Deep Vein Thrombosis (DVT)

A condition where a blood clot forms in a deep leg vein, most commonly in the calf or thigh.

This can cause a partial or full blockage of the blood flow in this area. At this stage DVT is not life threatening, but it has the potential to become dangerous if complications occur. If you suspect you may have a DVT you urgently need an ultrasound of your deep veins which can be performed at Palm Clinic.  If we discover a DVT, management is with blood thinning medication to prevent extension of the blood clot.

What are the symptoms of DVT?

  • localised leg pain
  • enlargement of the superficial veins
  • skin discolouration
  • warm skin
  • swelling in the affected leg

When does DVT become dangerous?

Deep Vein Thrombosis becomes particularly dangerous if the blood clot that occurred in the deep leg vein begins to move through the body. The clot can dislodge from the leg vein and flow up to attach itself to an artery in the lung. This is called a Pulmonary Embolus and can be a life threatening condition. Symptoms include chest pain, shortness of breath and coughing blood.

Who is likely to develop DVT?

Clot formation tends to occur when the blood flow is restricted in a vein. The decreased flow and poor circulation can have a number of causes. No one is immune to the risk of DVT however there are individuals who are considered “high-risk”.

You may be at risk if you:

  • have had recent physical damage to a deep leg vein* (from surgery or a serious knock)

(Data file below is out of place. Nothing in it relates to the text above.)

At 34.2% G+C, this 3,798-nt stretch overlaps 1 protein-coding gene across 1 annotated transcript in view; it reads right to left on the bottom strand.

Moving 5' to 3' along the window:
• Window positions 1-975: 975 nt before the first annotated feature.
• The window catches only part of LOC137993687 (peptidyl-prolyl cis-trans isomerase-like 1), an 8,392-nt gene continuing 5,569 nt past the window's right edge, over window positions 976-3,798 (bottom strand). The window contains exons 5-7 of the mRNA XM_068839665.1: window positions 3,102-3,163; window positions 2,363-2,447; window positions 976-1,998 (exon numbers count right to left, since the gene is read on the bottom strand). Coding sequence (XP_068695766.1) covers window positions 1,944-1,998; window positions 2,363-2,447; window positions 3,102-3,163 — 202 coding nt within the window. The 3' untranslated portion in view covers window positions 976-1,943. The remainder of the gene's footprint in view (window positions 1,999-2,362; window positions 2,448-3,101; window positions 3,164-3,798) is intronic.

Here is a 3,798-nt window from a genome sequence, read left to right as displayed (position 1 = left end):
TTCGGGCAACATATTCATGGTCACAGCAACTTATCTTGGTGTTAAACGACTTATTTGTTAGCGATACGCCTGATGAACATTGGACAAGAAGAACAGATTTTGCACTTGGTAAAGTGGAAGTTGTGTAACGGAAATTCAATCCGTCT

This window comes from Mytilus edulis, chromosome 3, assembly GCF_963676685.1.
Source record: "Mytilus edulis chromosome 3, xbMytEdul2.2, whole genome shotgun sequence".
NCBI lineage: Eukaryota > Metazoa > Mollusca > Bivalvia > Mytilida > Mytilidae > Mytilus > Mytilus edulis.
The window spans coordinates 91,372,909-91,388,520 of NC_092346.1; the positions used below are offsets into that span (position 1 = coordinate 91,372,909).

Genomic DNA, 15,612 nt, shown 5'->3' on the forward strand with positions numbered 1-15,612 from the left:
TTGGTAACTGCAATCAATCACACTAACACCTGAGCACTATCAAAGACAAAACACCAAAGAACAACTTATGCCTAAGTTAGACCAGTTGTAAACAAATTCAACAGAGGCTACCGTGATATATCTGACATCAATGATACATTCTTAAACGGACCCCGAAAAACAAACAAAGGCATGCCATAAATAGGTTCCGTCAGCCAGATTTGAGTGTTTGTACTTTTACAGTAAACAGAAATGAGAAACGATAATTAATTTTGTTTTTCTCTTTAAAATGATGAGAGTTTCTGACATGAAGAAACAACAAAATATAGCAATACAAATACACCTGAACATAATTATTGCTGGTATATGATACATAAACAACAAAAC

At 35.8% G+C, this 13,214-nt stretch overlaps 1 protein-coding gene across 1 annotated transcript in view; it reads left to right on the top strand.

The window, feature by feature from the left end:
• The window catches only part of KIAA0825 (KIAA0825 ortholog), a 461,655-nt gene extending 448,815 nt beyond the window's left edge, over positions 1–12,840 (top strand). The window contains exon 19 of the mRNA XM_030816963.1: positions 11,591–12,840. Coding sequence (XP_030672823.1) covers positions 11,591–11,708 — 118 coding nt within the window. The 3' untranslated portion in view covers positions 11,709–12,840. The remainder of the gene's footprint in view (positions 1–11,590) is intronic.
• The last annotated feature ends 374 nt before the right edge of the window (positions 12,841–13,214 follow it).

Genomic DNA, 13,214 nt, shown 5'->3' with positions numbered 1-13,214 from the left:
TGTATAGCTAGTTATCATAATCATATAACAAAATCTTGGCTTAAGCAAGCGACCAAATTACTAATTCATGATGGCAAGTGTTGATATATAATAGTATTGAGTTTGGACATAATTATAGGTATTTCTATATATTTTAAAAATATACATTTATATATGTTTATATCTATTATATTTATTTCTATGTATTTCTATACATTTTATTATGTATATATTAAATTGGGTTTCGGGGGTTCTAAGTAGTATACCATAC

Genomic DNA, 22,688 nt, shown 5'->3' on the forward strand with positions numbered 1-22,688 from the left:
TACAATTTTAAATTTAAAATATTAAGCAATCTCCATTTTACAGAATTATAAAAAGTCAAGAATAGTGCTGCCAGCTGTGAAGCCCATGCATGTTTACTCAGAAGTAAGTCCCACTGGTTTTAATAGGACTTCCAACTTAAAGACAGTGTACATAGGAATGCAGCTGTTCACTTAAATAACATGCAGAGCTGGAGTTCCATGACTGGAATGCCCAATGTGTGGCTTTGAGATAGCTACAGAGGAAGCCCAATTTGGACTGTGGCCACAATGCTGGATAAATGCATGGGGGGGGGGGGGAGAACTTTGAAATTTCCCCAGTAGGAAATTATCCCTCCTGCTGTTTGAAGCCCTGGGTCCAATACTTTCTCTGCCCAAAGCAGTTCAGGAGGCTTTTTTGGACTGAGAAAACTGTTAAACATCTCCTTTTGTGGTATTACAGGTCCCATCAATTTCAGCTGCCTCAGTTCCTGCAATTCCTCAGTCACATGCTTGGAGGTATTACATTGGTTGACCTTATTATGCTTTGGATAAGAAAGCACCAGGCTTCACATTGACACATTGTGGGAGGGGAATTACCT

undergo long-haul car or plane travel (over four hours duration)
  • have heart disease*
  • have Diabetes*
  • have had a recent heart attack or stroke*
  • have other conditions such as liver disease, infections and some cancers*
  • are over 40 years of age
  • are pregnant
  • are overweight
  • are on the contraceptive pill
  • have varicose veins or a history of circulatory problems*
  • are a smoker
  • have a tendency to clotting (thrombophilia)

* Those with one or more of these conditions (marked with an asterisk) should seek medical advice before travelling and choosing appropriate compression hosiery.

How to prevent DVT?

People taking long haul flights (over 4 hours) can take a number of precautions to help reduce the risk of getting Deep Vein Thrombosis:

  • Wearing Compression Hosiery – Palm Clinic has a range of Stockings available. Compression hosiery can help travellers by providing legs with the extra support they require to ensure correct circulation. This helps blood return back to the heart and lungs preventing leg swelling. Seek medical advice before choosing appropriate compression hosiery.
  • Drink lots of non alcoholic/decaffeinated fluids – this will help to stop dehydration. Drinking plenty of water is recommended, and avoiding alcohol, coffee and tea as these dehydrate the body.
  • Wear loose fitting clothes.
    Use the footrest – particularly if your legs do not reach the floor comfortably.
  • Walk around the cabin – and do exercises to contract and relax calf muscles and ankles throughout the flight. Inactivity causes blood to build up in the lower parts of the body such as the ankles, calves and feet. This is due to the veins being unable to pump the blood to the heart, as they rely on leg muscle movement to pump the blood upwards.
  • Do not cross your legs – this increases the pressure on the lower leg and restricts blood circulation.

Vein care for confidence and comfort at every step.

Consulatation at Palm Clinic with Dr Sam DunnConsulatation at Palm Clinic with Dr Sam Dunn

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